Biden and Xi will seek to stabilize relations at the meeting in California

President Biden and Chinese President Xi Jinping plan to meet Wednesday in California for a discussion that Biden advisers say is aimed at stabilizing relations even as it contains a number of issues on which the two fiercely competitive countries disagree.

The Biden administration, which officially announced the meeting on Friday morning, said the two leaders would have a highly choreographed discussion while attending the Asia-Pacific Economic Cooperation summit in San Francisco, known as APEC.

Speaking to reporters on Thursday, two of Mr. Biden’s senior advisers said the meeting was intended to be broad, and that Mr. Biden was prepared to raise issues including Taiwan, election meddling, the war in Ukraine and the war between Israel and Hamas.

Taiwan, an independent island claimed by China, is due to hold elections early next year, and one adviser said Mr Biden would seek to “present a clearer picture” of Mr Xi – meaning the United States expects Beijing to stay out of the way and worry. that it could. Mr Biden is also expected to warn Mr Xi against meddling in the US election.

The advisers, who spoke on condition of anonymity to view the meeting, did not provide details on its location, citing security concerns.

The meeting will take place almost a year after Mr Biden and Mr Xi met during the Group of 20 summit in Bali, Indonesia, another tightly planned diplomatic affair that took place amid fears of growing Chinese aggression towards Taiwan and fierce competition between Washington and Beijing. due to military and technological progress. The two haven’t spoken since, and the year between them has severely tested their relationship.

A Chinese spy balloon that flew over the United States before being shot down by a US fighter jet off the coast of South Carolina sparked a diplomatic crisis in February. More recently, tensions have flared over issues such as Chinese espionage and US restrictions on technology exports to China.

Tensions remain and will be resolved, Mr. Biden’s advisers say, but this year Chinese and American officials have also emphasized the importance of strengthening ties between the world’s two largest economies. The Biden administration has already sent several top officials — including Secretary of State Antony J. Blinken, Secretary of State Janet L. Yellen and Commerce Secretary Gina Raimondo — to China this year to try to make clear that while the United States wants to protect national security, does not seek to sever economic ties.

On Thursday, China’s ambassador to the United States, Xie Feng, said in a video commentary at a forum in Hong Kong that China wanted assurances that “the US does not seek to change the Chinese system, does not seek a new Cold War, does not support Taiwan independence, and has no intention of seeking separation from China.”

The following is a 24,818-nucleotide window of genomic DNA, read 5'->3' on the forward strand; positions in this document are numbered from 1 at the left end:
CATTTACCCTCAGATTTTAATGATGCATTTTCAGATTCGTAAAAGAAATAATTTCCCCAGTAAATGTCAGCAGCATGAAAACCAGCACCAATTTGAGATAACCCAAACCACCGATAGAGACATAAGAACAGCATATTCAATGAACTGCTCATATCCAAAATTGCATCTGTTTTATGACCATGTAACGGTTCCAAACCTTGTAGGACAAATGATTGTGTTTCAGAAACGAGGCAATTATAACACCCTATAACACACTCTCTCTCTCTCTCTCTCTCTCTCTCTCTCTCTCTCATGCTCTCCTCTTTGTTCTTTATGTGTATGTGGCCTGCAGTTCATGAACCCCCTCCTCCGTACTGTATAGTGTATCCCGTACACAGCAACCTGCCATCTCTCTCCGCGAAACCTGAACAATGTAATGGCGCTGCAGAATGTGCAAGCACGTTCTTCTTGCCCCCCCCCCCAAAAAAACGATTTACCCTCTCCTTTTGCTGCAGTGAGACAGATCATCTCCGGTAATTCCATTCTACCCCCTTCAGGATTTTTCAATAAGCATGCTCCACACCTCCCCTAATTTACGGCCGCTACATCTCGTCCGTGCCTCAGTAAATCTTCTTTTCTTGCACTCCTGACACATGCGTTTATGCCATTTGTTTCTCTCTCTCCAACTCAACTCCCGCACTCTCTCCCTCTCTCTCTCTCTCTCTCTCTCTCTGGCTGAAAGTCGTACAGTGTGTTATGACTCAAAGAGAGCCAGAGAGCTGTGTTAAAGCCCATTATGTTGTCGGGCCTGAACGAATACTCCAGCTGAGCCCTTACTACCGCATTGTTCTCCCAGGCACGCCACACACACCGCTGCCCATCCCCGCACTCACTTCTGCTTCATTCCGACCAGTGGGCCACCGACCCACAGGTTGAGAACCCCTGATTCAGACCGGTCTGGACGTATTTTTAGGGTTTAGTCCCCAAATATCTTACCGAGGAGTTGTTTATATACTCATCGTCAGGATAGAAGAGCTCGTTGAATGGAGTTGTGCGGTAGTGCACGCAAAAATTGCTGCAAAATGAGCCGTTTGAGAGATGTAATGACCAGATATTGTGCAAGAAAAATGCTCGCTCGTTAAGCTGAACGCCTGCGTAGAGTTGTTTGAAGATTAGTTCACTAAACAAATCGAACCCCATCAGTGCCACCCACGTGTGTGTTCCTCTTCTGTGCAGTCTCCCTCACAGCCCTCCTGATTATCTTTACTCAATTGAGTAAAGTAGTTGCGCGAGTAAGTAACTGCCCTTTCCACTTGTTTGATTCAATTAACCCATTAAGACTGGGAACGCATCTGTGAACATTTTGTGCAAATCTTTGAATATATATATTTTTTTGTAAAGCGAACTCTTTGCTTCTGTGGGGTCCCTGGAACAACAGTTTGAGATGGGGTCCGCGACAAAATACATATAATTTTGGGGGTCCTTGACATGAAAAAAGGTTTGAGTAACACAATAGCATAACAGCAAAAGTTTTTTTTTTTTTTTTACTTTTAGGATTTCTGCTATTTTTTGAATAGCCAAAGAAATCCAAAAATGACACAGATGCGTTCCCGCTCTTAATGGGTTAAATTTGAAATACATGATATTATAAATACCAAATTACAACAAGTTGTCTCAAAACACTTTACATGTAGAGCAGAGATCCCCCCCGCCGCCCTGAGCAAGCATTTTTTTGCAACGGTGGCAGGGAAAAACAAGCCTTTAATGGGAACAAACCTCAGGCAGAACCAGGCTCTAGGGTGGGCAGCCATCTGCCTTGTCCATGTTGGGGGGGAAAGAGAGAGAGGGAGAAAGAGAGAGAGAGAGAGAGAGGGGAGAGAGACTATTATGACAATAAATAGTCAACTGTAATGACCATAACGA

“China-US relations still face serious challenges, and there is still a long way to go to stabilize and improve relations,” Mr Xie said at the event, the Forum on US-China Relations in Hong Kong.

Experts cautioned that the meeting between Mr. Biden and Mr. Xi was not expected to produce any breakthroughs on difficult issues such as Chinese military aggression in Taiwan, U.S. restrictions on sales of advanced semiconductors to China or U.S. concerns about China’s human rights record.

“There’s not going to be anything that moves the relationship in the other direction,” said Oriana Skylar Mastro, a fellow at Stanford University’s Freeman Spogli Institute for International Studies.

Outside of the meeting with Mr. Biden, Mr. Xi is expected to focus much of his time in California on showing American industry leaders that his country is open for business. After he and Mr. Biden meet, Mr. Xi to talk to America’s top business executives at a $2,000-a-plate dinner, part of a “CEO Summit” held on the sidelines of the main event.

In addition to issues of trade and competition, Mr. Biden is expected to discuss the Gaza war with Mr. Xi, officials said Thursday. Beijing has warm trade and diplomatic relations with Iran, a country that helps support Hamas and other militant groups in the Middle East, and Mr. Biden is expected to stress to Mr. Xi that the United States will respond to any escalation of the war caused by Iran.

Mr. Biden will also monitor developments in Washington as he leads a meeting with Mr. Xi and engages with other leaders in APEC, the 21-nation grouping that surrounds the Pacific Ocean. While Mr. Biden is on the West Coast, the federal government will move closer to shutting down.

House Republicans have so far been unable to come together on a proposal to fund the government, and the current spending freeze expires on November 17. White House officials have suggested the president could cut his trip short if a shutdown appears more likely, but on Thursday they publicly downplayed the idea.

Asked about the possibility of unrest in Washington getting in Mr. Biden’s way, John F. Kirby, the White House spokesman, told reporters: “Well, my God, we haven’t even loaded the luggage on the plane.”

Anna Swanson and Peter Baker contributed to the reporting.

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